Written by Leow Zhen Xiang
Reference: Fair Observer, Socialist people standing with their money, universal basic income concept © Bakhtiar Zein / shutterstock.com
The Covid-19 pandemic is a once-in-a-generation event, with far-reaching consequences for the whole of society, including the economic and social sectors. To ensure Singapore recovers and emerges as a stronger polity from this devasting pandemic, I argue that the Singapore government should implement a universal basic income (i.e., UBI) scheme. In this writing, I will highlight some of the issues brought forth by the pandemic, introduce UBI, elaborate on UBI’s potential benefits, and provide a rebuttal against the key criticism levied on UBI.
Impact of the pandemic: On macroeconomy
Due to the onset of the Covid-19 pandemic, Singapore’s gross domestic product (i.e., GDP) decreased by 0.6% in 1Q20 and a further 1.3% in 2Q20 (Chua & Kuan, 2021). Such decreases in GDP were a result of the severe demand-side and supply-side shocks delivered by the pandemic. In a report detailing the pandemic’s macroeconomic impacts (Saw et al., 2020), it was noted that the pandemic delivered five distinct waves of macroeconomic shock. Firstly, in the initial days of the pandemic, many governments around the world, including the Singapore government, tried to contain the spread of the virus by imposing border restrictions. Such measures led to a rapid decline in tourists arriving in Singapore as well as passengers transiting through Changi Airport. Consequently, demand in a multitude of tourism-related sectors, like air transport and accommodation, plummeted. Secondly, as the pandemic situation gradually worsened, the Singapore government enacted progressively restrictive measures aimed at curbing movements and community transmissions. These measures led to a decline in domestic consumption and travel. Consequently, demand in various consumer-centric sectors, like retail trade, was adversely affected. Thirdly, as aggregate demand across the world weakened, poor business sentiments prevailed, and supply chains disrupted, external demand for Singapore goods and services crumbled. This affected outward-facing sectors, like wholesale trade. Fourthly, as Singapore’s economy slowed down, demand for goods and services in remaining sectors, like real estate, declined as well. Lastly, as the virus rampaged through migrant workers' dormitories, sectors that relied on migrant labourers, like construction, experienced a slowdown due to decreases in labour supply. In summary, the pandemic severely crippled Singapore’s economy by delivering four waves of demand-side shock and one wave of supply side shock.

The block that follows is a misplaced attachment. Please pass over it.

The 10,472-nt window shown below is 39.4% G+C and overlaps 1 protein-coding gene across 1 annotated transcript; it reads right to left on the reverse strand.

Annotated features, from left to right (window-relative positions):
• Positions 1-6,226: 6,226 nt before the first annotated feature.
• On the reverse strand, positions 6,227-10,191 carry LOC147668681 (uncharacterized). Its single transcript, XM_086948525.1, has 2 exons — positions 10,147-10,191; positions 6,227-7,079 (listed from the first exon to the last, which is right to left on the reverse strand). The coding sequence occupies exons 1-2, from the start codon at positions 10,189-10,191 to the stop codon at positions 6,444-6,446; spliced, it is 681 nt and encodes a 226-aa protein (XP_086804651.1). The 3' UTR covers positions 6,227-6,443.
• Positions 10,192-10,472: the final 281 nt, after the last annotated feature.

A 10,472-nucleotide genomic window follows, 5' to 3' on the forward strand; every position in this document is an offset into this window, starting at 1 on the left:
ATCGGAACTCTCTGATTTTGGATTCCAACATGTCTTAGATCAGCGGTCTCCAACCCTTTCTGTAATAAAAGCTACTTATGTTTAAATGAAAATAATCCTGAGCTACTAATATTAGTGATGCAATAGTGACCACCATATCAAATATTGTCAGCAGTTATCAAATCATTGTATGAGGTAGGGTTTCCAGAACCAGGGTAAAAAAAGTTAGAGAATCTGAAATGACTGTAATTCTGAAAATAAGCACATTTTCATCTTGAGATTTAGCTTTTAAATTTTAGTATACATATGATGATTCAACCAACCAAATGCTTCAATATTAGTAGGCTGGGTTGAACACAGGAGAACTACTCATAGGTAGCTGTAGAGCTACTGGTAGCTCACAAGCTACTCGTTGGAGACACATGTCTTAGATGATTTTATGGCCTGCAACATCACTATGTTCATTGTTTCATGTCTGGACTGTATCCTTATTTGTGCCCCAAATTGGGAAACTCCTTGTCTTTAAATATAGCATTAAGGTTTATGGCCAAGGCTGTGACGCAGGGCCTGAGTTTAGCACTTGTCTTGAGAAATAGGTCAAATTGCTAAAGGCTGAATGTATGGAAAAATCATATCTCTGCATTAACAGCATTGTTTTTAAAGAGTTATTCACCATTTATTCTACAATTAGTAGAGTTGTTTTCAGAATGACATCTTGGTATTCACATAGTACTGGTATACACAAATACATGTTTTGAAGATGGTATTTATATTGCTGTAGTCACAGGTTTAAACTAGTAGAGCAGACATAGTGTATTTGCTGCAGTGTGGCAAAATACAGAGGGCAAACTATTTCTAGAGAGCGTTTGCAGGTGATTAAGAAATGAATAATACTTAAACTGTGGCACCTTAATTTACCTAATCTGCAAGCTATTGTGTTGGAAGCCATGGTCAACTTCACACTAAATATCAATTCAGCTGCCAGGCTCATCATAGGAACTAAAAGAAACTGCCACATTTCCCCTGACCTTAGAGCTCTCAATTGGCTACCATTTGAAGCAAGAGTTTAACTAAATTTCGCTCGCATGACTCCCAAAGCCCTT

Impact of the pandemic: On mental health
As the demand-side and supply-side shocks took effect on Singapore’s economy, people grew pessimistic and anxious over their economic situation and future. In a study aimed at evaluating mental health during the pandemic and conducted by the Institute of Mental Health, it was noted that financial loss and unemployment were among the most commonly cited sources of anxiousness in relation to the pandemic (COVID-19 Mental Wellness Taskforce, 2020). Such negative feelings were certainly validated when it was revealed by (Chua & Kuan, 2021) that between 4Q19 and 3Q21 total unemployment had indeed risen by an astonishing figure of 196,400. In the same report, it was noted that such a rise in unemployment was without precedent and eclipsed the peak-to-through employment declines in previous economic crises, like the Asian Financial Crisis of 1997 and the Global Financial Crisis of 2008. To conclude, the sudden arrival of the pandemic and its economic consequences gave many people a feeling of consternation, which negatively affected their mental health.
Impact of the pandemic: On essential workers